Article by the Drummond Team
Now that we’re well into the new year we all have big ideas about increasing our running, gym, swimming, yoga etc in order to be a ‘better and fitter you’.
However, we know that our ability to stick with this is hindered by two things:
- New Injuries
We will focus on the injury aspect for the rest of this blog.
Can I prevent myself from getting injured?
Complete injury prevention is never possible and injuries are a normal part of training hard. However, we can REDUCE the likelihood of developing an injury in many ways. A lot of these methods are best implemented alongside supervision a medical health provider (physio/sport rehabilitator etc).
- Respect your limits: When you start ‘getting fit’ you will inherently want to push yourself hard to meet your goals and it will initially make you feel good. However, your muscles, tendons and bones all have a biological limit regarding how much they can be loaded and then re-loaded without breaking or becoming painful. Respect this and do not ignore regular aches and pains.
- Allow for increased recovery: It will be very important to allow for increased recovery if you are putting your body through increased stress. Sleep, diet and general down time will all need to be prioritised in order to allow for your body to recover from the increased physical load you will be applying to it.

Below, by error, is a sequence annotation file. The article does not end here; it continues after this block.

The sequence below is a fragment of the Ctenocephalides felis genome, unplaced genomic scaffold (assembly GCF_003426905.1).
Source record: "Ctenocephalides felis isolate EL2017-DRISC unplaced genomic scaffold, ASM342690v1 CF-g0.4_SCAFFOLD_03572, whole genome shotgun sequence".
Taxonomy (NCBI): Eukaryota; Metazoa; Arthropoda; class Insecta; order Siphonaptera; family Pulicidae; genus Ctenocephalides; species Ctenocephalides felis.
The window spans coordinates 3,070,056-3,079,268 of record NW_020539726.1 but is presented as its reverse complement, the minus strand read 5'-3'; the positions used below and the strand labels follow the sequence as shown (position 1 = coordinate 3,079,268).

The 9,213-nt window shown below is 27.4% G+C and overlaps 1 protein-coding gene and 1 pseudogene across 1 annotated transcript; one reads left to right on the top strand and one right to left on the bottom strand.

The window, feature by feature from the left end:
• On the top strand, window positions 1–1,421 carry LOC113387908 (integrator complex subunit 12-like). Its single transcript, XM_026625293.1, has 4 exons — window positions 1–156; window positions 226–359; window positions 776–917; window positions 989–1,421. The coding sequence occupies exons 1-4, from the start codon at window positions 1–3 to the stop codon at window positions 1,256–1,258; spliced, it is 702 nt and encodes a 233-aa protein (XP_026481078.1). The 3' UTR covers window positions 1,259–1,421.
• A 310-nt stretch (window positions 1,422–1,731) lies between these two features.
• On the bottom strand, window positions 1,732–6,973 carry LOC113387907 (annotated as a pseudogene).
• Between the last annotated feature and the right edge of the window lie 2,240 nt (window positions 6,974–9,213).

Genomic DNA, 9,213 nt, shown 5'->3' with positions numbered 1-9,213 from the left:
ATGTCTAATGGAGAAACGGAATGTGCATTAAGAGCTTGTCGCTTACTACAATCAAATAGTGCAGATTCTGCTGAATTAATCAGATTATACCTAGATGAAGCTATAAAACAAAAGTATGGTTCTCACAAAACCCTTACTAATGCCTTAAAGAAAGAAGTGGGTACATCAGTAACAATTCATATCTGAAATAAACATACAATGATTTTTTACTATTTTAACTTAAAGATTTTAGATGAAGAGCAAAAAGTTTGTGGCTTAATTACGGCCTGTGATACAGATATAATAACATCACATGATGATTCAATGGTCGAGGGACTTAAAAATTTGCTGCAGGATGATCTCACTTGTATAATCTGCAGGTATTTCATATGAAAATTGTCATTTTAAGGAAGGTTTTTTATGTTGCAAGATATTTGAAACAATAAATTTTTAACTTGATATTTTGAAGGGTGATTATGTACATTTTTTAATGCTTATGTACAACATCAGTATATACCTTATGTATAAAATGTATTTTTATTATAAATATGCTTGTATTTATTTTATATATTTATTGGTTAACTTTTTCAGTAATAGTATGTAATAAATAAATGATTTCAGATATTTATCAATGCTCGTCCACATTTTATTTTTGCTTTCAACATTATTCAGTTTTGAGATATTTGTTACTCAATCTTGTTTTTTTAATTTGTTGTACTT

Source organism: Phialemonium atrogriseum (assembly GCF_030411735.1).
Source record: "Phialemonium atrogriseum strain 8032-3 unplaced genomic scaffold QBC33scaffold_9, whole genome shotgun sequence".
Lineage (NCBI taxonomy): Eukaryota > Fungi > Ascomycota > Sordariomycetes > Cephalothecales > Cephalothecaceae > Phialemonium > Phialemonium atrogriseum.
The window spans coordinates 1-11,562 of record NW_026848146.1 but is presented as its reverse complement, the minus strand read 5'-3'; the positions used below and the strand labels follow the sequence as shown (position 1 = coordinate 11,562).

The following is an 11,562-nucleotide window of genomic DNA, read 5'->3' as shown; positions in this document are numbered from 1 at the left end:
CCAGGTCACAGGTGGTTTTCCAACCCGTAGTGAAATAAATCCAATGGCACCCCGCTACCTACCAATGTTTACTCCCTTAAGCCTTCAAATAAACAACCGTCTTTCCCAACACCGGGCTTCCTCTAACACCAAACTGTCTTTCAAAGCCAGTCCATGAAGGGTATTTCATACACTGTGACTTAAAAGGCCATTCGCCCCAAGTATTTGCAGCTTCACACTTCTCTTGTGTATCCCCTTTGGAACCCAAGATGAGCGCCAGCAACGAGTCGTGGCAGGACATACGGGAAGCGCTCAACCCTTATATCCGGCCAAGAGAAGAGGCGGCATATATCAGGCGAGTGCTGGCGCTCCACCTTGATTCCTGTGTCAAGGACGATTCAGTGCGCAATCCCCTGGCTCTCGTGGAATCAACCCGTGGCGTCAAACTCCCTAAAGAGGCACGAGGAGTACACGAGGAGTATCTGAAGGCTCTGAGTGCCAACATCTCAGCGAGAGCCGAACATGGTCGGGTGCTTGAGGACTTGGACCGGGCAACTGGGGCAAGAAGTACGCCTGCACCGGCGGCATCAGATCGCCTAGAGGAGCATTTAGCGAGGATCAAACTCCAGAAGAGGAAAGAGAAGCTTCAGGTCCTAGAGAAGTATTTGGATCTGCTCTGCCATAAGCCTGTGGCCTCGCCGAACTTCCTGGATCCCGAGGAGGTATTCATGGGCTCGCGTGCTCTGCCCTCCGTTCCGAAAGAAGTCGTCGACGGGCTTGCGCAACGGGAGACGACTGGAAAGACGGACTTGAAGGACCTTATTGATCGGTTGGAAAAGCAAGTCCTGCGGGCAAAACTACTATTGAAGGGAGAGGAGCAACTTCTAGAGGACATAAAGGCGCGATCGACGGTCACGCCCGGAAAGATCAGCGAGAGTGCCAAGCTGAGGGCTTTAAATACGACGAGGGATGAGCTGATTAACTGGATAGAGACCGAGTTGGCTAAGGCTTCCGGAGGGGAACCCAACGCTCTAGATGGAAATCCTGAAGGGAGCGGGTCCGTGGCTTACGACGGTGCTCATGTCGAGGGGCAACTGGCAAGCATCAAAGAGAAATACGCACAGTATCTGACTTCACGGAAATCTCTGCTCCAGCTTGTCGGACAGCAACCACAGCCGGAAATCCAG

- Keep an eye on previous niggles: The biggest predictor of a new injury is a previous injury. Often these are not fully rehabbed and come back with a vengeance with rapid increase in loading.
- Keep an eye on new niggles: The biggest predictor of an injury being a previous injury is not only true for the same body part, but also other areas of the body too.
- Seek help if niggles are consistent: It is normal to get aches and pains when starting a new training regime, but what should not happen is that the same body part is achy/tight day on day, week on week. If this is occurring then seek help from a health care provider who can help you meet your goals.
This is all general advice and not injury specific. Certain injuries require increase strength/control/mobility/endurance/relaxation etc. An individualised approach is always needed!